Capt., Sgt John P. Lincecum

Male 1820 - 1907  (86 years)


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  • Name John P. Lincecum  [1, 2, 3
    Title Capt., Sgt 
    Born 23 Aug 1820  Columbus, Lowndes, Mississippi, USA Find all individuals with events at this location  [1, 2, 3, 4, 5
    Gender Male 
    Died 7 Mar 1907  Lincecum, Grant, Louisiana, USA Find all individuals with events at this location  [1, 3
    Buried Lincecum, Grant, Louisiana, USA Find all individuals with events at this location  [6
    • Lincecum Cemetery
    Person ID I7600  My Genealogy
    Last Modified 22 Feb 2020 

    Father Grant Lincecum,   b. Between 1795 and 1804, Hancock, Georgia, USA Find all individuals with events at this location,   d. Abt 1862, Dallas, Texas, USA Find all individuals with events at this location  (Age ~ 67 years) 
    Relationship natural 
    Mother Nancy Heych,   b. Between 1793 and 1798, Georgia, USA Find all individuals with events at this location 
    Relationship natural 
    Married 1818  [7
    Family ID F2656  Group Sheet  |  Family Chart

    Family Nancy Victoria Hawthorne,   b. 8 Sep 1840, Louisiana, USA Find all individuals with events at this location,   d. 14 Aug 1900  (Age 59 years) 
    Married 17 Apr 1859  Natchitoches, Louisiana, USA Find all individuals with events at this location 
    Children 
     1. William Grant Lincecum,   b. 6 Jul 1868, Grant, Louisiana, USA Find all individuals with events at this location,   d. 2 Feb 1924, Louisiana, USA Find all individuals with events at this location  (Age 55 years)  [natural]
     2. John Gatlin Lincecum,   b. 5 Mar 1872, Grant, Louisiana, USA Find all individuals with events at this location,   d. 5 Jan 1955, Grant, Louisiana, USA Find all individuals with events at this location  (Age 82 years)  [natural]
     3. Dixie G. Lincecum,   b. Between 1863 and 1864, Texas, USA Find all individuals with events at this location,   d. 28 Mar 1952  (Age ~ 89 years)  [natural]
     4. Reece Green Lincecum,   b. 5 Nov 1875, Louisiana, USA Find all individuals with events at this location,   d. 3 Feb 1961, Urania, LaSalle, Louisiana, USA Find all individuals with events at this location  (Age 85 years)  [natural]
     5. Stella Lincecum,   b. 19 Sep 1879, Louisiana, USA Find all individuals with events at this location,   d. 19 Mar 1896  (Age 16 years)  [natural]
     6. Gideon Garfield Lincecum,   b. 9 Aug 1881, Lincecum, Grant, Louisiana, USA Find all individuals with events at this location,   d. Oct 1970, Winn, Louisiana, USA Find all individuals with events at this location  (Age 89 years)
     7. Isaac L. Lincecum,   b. Nov 1892, Louisiana, USA Find all individuals with events at this location  [Adopted]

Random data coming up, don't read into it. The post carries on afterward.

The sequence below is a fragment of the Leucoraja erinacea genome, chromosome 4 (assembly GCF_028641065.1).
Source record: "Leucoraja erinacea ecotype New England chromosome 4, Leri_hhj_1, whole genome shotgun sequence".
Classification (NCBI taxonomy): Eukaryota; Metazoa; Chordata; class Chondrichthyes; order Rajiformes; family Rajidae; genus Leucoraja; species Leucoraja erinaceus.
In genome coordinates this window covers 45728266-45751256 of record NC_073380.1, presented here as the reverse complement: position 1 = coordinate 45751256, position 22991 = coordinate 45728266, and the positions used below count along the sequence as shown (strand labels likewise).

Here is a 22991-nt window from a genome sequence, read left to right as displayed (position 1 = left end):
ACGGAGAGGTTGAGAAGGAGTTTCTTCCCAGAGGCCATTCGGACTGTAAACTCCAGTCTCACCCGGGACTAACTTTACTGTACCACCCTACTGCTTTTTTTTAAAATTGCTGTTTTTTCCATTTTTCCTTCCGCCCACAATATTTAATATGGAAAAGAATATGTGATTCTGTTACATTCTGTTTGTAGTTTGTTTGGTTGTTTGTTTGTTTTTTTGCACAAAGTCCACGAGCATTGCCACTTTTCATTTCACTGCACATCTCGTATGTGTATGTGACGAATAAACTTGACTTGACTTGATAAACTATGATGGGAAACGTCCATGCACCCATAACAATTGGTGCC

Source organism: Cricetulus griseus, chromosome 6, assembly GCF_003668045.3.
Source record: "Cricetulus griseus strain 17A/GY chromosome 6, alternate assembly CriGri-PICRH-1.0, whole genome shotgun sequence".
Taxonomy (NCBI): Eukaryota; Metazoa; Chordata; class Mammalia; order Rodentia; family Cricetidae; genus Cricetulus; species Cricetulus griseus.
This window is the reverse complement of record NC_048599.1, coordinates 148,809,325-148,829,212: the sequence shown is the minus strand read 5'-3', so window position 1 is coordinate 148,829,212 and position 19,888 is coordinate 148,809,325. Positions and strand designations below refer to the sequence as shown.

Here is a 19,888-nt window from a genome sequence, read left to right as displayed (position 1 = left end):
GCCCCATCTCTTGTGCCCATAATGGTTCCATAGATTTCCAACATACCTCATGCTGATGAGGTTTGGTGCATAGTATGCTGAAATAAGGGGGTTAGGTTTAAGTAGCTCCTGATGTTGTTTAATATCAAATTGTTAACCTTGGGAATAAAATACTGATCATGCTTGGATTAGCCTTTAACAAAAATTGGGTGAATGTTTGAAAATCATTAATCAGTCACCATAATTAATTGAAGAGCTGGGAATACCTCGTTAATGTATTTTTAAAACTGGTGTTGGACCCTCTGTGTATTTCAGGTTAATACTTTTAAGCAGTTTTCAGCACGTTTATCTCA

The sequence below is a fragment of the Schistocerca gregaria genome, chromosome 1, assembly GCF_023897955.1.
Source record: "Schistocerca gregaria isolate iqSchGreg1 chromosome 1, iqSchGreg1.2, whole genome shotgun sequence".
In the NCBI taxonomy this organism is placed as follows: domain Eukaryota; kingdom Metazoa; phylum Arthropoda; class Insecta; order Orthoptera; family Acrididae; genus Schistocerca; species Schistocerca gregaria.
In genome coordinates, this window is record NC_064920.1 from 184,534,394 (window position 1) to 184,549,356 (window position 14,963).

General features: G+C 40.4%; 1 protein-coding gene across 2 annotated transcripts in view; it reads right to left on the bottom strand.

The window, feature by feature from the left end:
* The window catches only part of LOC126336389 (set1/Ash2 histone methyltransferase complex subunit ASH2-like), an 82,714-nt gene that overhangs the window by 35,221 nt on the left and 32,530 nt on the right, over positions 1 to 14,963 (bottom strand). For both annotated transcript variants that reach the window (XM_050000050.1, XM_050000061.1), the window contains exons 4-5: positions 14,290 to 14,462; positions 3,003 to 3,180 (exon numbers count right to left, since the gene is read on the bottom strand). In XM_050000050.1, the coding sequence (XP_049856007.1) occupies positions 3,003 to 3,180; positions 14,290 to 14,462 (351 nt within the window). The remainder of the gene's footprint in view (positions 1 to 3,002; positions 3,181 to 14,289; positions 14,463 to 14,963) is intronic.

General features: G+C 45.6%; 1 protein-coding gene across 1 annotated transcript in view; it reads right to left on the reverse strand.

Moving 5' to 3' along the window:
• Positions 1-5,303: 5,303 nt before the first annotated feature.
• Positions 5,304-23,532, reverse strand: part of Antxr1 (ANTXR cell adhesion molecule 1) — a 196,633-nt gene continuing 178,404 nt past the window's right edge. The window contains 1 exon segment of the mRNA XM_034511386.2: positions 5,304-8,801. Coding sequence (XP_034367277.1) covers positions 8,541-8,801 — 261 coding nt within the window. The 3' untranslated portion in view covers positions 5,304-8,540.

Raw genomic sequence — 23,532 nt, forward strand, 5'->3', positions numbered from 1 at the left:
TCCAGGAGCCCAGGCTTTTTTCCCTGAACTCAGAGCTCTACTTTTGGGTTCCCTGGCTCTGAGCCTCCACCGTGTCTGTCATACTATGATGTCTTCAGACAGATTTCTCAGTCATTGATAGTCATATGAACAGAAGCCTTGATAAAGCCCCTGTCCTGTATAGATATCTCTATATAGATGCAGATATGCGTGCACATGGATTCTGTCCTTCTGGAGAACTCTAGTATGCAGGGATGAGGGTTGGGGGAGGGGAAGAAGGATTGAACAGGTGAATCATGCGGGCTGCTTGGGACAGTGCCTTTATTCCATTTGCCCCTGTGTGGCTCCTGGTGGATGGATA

8. Bobbie Lincecum,   b. 24 Feb 1860, Louisiana, USA Find all individuals with events at this location,   d. 13 Jul 1949, Rapides, Louisiana, USA Find all individuals with events at this location  (Age 89 years)  [natural]
     9. Tecumseh C. Lincecum,   b. 7 Mar 1873,   d. 30 May 1938  (Age 65 years)  [natural]
    Last Modified 22 Feb 2020 
    Family ID F2655  Group Sheet  |  Family Chart

  • Event Map
    Link to Google MapsBorn - 23 Aug 1820 - Columbus, Lowndes, Mississippi, USA Link to Google Earth
    Link to Google MapsMarried - 17 Apr 1859 - Natchitoches, Louisiana, USA Link to Google Earth
     = Link to Google Earth 

  • Notes 
    • Sgt J. P. Lincecum
      Co F
      2 Cav Texas
      State Troops
      C.S.A.

      - Texas General Land Office: Archives and Records Division -- Name Search Results
      1. Unconditional Certificate #183, date: 28 August 1852, John P. Lincecum, issued by Red River County Board of Land Commissioners, 320 acres granted
      2. Transfer, by John P. Lincecum (bears signature) to George F. Lawton, 16 November 1852
      3. Field Notes, survey date: 15 July 1852, by virtue of certificate #183 [see #1 above], 320 acres surveyed in Red River County, abstract #514
      4. Patent #682 (volume 7) issued to George F. Lawton 28 October 1853

      - From "Adjutant Generals Office, July 18th, 1853."
      "I hereby certify that the name of J. P. Lincecum appears on the muster roll of Capt. Saml B. Ortons Co of "Volunteer Mounted Gunmen", as having served in the capacity of 1st Lieut. from the 15th July to the 11th day of August 1841, at which time he was furloughed, [?]" [Signature of Adjt Genl included -- James S. Gillett? Is footnote.com (now fold3.com) the source?]

      John P. Lincecum demanded pay for this stint as 1st Lieutenant via a lawyer, while in Red River County, Texas. Document dated 7th April 1852. John lost his discharge papers, and swore to such in a written statement. This claim was paid in the amount of $30 July 1853. I viewed a certificate, "Public Debt of the Late Republic of Texas," stating such.

      - John Peacham Lincecum was part of Company F of the 2nd Cavalry, Texas State Troops: Co F, Lincecum, J.P., 4th Sgt, enlisted 2 September 1863 at Camp Darnell, by Gen. Hood; on muster roll for the period 2 September to 31 December 1863, "Present"... In June 1863, General Magruder commanding Texas requested Governor Lubbock to call up Texas State Troops to supplement Confederate troops defending the coast and borders of the state. Dallas, Kaufman, and Henderson Counties were in a militia district (called the 13th Brigade). Two drafts of 25% of eligible men were conducted in the three counties, and the men rendezvoused at Camp Darnell near present Crandall in Kaufman County on 2 September 1863. One company of cavalry and one infantry were formed from the Dallas County men (they became Company F, 2nd Cavalry and Company F, 3rd Infantry, Texas State Troops)... Initially, the likely route of Union invasion appeared tobe through the Indian territory, so the men were sent to Bonham to train and organize. By early November, the clear threat was to the coast of Texas, and the 2nd Cavalry was sent to Velasco at the mouth of the Brazos River. They remained there through early 1864. However, many of the men in the Texas State Troops were actually subject to service in the Confederate Army under the CSA conscription acts, so in early 1864, those who were supposed to serve under the conscription acts were transferred to the Confederate Army. The others were sent home where some joined Confederate Reserve Corps Units. The state soon recognized that it would be impossible to maintain a separate organization from the Confederate Army and in May 1864, the Texas State Troops were abolished. [This information was provided to me by Justin M. Sanders of the University of South Alabama]

      - Times-Picayune (New Orleans, Louisiana)
      Friday, 11 April 1884 - pg. 1 [via GenealogyBank]
      The Homicide in Grant.

      THE KILLING OF JOHN STARKS BY BRECKENRIDGE STARKS -- THE PURSUIT OF THE MURDERER.
      The Colfax Chronicle, of April 5, says: On Sunday, the 2d day of March, there was an affray in ward five of this parish, between two cousins, in which Breckenridge Starks killed John Starks. We gave a limited account of the affair three weeks ago. Since that time Breckenridge Starks has been hiding out and a large number of the citizens of Grant, assisted by a dozen or more of the citizens of Winn and Catahoula parishes, have been searching for him.